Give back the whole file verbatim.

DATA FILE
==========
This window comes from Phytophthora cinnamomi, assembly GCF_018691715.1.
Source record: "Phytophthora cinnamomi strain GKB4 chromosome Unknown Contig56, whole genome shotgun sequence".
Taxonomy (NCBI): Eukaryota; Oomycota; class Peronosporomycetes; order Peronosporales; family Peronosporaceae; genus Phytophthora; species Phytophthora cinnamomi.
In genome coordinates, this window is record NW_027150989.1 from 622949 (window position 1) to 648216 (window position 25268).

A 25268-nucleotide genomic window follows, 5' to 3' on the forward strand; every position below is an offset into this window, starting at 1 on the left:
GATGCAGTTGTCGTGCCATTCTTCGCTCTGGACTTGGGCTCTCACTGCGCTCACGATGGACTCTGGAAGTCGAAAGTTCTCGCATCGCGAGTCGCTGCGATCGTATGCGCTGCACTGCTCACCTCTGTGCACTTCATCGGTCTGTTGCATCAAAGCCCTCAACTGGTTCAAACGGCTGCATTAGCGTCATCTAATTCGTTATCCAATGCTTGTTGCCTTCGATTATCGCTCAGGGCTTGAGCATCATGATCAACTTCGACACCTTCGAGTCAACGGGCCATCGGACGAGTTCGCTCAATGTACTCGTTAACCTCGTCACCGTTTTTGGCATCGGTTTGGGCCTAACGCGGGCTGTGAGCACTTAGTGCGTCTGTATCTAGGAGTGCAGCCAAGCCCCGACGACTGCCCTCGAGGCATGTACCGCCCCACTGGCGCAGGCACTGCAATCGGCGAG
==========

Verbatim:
This window comes from Phytophthora cinnamomi, assembly GCF_018691715.1.
Source record: "Phytophthora cinnamomi strain GKB4 chromosome Unknown Contig56, whole genome shotgun sequence".
Taxonomy (NCBI): Eukaryota; Oomycota; class Peronosporomycetes; order Peronosporales; family Peronosporaceae; genus Phytophthora; species Phytophthora cinnamomi.
In genome coordinates, this window is record NW_027150989.1 from 622949 (window position 1) to 648216 (window position 25268).

A 25268-nucleotide genomic window follows, 5' to 3' on the forward strand; every position below is an offset into this window, starting at 1 on the left:
GATGCAGTTGTCGTGCCATTCTTCGCTCTGGACTTGGGCTCTCACTGCGCTCACGATGGACTCTGGAAGTCGAAAGTTCTCGCATCGCGAGTCGCTGCGATCGTATGCGCTGCACTGCTCACCTCTGTGCACTTCATCGGTCTGTTGCATCAAAGCCCTCAACTGGTTCAAACGGCTGCATTAGCGTCATCTAATTCGTTATCCAATGCTTGTTGCCTTCGATTATCGCTCAGGGCTTGAGCATCATGATCAACTTCGACACCTTCGAGTCAACGGGCCATCGGACGAGTTCGCTCAATGTACTCGTTAACCTCGTCACCGTTTTTGGCATCGGTTTGGGCCTAACGCGGGCTGTGAGCACTTAGTGCGTCTGTATCTAGGAGTGCAGCCAAGCCCCGACGACTGCCCTCGAGGCATGTACCGCCCCACTGGCGCAGGCACTGCAATCGGCGAG